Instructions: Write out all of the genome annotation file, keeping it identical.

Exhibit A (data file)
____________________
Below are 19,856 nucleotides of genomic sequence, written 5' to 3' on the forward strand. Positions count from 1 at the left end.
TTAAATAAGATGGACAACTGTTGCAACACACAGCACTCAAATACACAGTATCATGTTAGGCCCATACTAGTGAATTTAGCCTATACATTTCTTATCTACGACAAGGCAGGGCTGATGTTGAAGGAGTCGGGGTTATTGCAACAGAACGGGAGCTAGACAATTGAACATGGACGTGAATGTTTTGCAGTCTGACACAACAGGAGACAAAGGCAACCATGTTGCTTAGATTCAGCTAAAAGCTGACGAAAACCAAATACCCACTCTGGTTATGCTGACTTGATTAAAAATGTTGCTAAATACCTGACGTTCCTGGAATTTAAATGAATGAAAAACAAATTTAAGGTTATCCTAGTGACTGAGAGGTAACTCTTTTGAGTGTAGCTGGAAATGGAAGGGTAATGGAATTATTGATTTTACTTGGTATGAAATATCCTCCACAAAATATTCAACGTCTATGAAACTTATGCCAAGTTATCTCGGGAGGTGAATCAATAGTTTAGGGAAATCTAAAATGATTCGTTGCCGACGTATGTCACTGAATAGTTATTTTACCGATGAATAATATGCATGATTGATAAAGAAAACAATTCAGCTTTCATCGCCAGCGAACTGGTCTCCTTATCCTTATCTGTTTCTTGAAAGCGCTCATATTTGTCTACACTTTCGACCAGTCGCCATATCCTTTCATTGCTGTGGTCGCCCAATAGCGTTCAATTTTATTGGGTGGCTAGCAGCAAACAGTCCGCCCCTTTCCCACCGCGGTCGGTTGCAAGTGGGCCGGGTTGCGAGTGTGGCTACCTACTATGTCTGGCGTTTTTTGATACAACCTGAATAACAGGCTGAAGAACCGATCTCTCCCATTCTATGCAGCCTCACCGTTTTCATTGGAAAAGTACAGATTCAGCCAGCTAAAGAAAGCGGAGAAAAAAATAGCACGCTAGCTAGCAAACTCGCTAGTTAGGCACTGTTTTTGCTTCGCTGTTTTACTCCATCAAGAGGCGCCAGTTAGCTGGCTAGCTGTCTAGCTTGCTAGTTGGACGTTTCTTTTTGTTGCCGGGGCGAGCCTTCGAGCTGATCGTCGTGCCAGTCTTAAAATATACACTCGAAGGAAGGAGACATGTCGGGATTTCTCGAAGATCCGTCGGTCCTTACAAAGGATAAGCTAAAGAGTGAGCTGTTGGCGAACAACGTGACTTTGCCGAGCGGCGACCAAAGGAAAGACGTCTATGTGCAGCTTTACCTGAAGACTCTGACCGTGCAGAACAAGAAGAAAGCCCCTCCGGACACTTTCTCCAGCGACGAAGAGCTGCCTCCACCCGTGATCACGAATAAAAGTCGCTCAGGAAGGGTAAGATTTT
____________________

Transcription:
Below are 19,856 nucleotides of genomic sequence, written 5' to 3' on the forward strand. Positions count from 1 at the left end.
TTAAATAAGATGGACAACTGTTGCAACACACAGCACTCAAATACACAGTATCATGTTAGGCCCATACTAGTGAATTTAGCCTATACATTTCTTATCTACGACAAGGCAGGGCTGATGTTGAAGGAGTCGGGGTTATTGCAACAGAACGGGAGCTAGACAATTGAACATGGACGTGAATGTTTTGCAGTCTGACACAACAGGAGACAAAGGCAACCATGTTGCTTAGATTCAGCTAAAAGCTGACGAAAACCAAATACCCACTCTGGTTATGCTGACTTGATTAAAAATGTTGCTAAATACCTGACGTTCCTGGAATTTAAATGAATGAAAAACAAATTTAAGGTTATCCTAGTGACTGAGAGGTAACTCTTTTGAGTGTAGCTGGAAATGGAAGGGTAATGGAATTATTGATTTTACTTGGTATGAAATATCCTCCACAAAATATTCAACGTCTATGAAACTTATGCCAAGTTATCTCGGGAGGTGAATCAATAGTTTAGGGAAATCTAAAATGATTCGTTGCCGACGTATGTCACTGAATAGTTATTTTACCGATGAATAATATGCATGATTGATAAAGAAAACAATTCAGCTTTCATCGCCAGCGAACTGGTCTCCTTATCCTTATCTGTTTCTTGAAAGCGCTCATATTTGTCTACACTTTCGACCAGTCGCCATATCCTTTCATTGCTGTGGTCGCCCAATAGCGTTCAATTTTATTGGGTGGCTAGCAGCAAACAGTCCGCCCCTTTCCCACCGCGGTCGGTTGCAAGTGGGCCGGGTTGCGAGTGTGGCTACCTACTATGTCTGGCGTTTTTTGATACAACCTGAATAACAGGCTGAAGAACCGATCTCTCCCATTCTATGCAGCCTCACCGTTTTCATTGGAAAAGTACAGATTCAGCCAGCTAAAGAAAGCGGAGAAAAAAATAGCACGCTAGCTAGCAAACTCGCTAGTTAGGCACTGTTTTTGCTTCGCTGTTTTACTCCATCAAGAGGCGCCAGTTAGCTGGCTAGCTGTCTAGCTTGCTAGTTGGACGTTTCTTTTTGTTGCCGGGGCGAGCCTTCGAGCTGATCGTCGTGCCAGTCTTAAAATATACACTCGAAGGAAGGAGACATGTCGGGATTTCTCGAAGATCCGTCGGTCCTTACAAAGGATAAGCTAAAGAGTGAGCTGTTGGCGAACAACGTGACTTTGCCGAGCGGCGACCAAAGGAAAGACGTCTATGTGCAGCTTTACCTGAAGACTCTGACCGTGCAGAACAAGAAGAAAGCCCCTCCGGACACTTTCTCCAGCGACGAAGAGCTGCCTCCACCCGTGATCACGAATAAAAGTCGCTCAGGAAGGGTAAGATTTT